3D printing of body parts soon no longer to be science fiction?

Japan researchers target 3D-printed body parts

  Japanese scientists say they are on their way to being able to create custom-made skin, bone and joints using a 3D printer.
  Several groups of researchers around the world have developed small masses of tissue for implants, but now they are looking to take the next step and make them functional.

  Tsuyoshi Takato, a professor at the University of Tokyo Hospital, said his team had been working to create “a next-generation bio 3D printer”, which would build up thin layers of biomaterials to form custom-made parts.

  His team combines stem cells—the proto-cells that are able to develop into any body part—and proteins that trigger growth, as well as synthetic substance similar to human collagen.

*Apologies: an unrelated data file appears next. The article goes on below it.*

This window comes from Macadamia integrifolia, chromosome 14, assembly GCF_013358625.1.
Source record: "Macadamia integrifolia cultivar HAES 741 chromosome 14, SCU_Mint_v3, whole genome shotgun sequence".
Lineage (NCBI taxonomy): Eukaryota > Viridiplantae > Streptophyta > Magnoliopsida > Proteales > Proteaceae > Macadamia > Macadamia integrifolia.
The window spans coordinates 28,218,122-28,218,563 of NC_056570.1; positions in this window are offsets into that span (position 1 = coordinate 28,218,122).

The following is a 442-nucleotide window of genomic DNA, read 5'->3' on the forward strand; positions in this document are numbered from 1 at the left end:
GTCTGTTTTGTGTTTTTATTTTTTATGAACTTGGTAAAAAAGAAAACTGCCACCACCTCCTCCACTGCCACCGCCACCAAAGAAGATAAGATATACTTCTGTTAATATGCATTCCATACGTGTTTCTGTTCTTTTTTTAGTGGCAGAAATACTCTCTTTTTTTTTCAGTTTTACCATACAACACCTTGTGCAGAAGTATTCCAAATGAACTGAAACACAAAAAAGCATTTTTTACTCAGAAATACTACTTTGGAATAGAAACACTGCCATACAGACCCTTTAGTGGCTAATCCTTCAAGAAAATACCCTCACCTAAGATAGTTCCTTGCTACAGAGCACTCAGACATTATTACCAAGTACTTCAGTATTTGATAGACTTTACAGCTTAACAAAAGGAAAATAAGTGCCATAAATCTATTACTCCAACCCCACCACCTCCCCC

Using a 3D printer, they are working on “mimicking the structure of organs”—such as the hard surface and spongy inside for bones, Takato said.

  In just a few hours, the printer crafts an implant using data from a Computer Tomography (CT) scan.

  These implants can fit neatly into place in the body, and can quickly become assimilated by real tissue and other organs in the patient, the plastic surgeon said.

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Japan researchers target 3D-printed body parts

Japanese scientists say they are on their way to being able to create custom-made skin, bone and joints using a 3D printer. Several groups of researchers around the world have developed small masses of tissue for implants, but now they are looking to take the next step and make them functional.

Read more: PhysOrg

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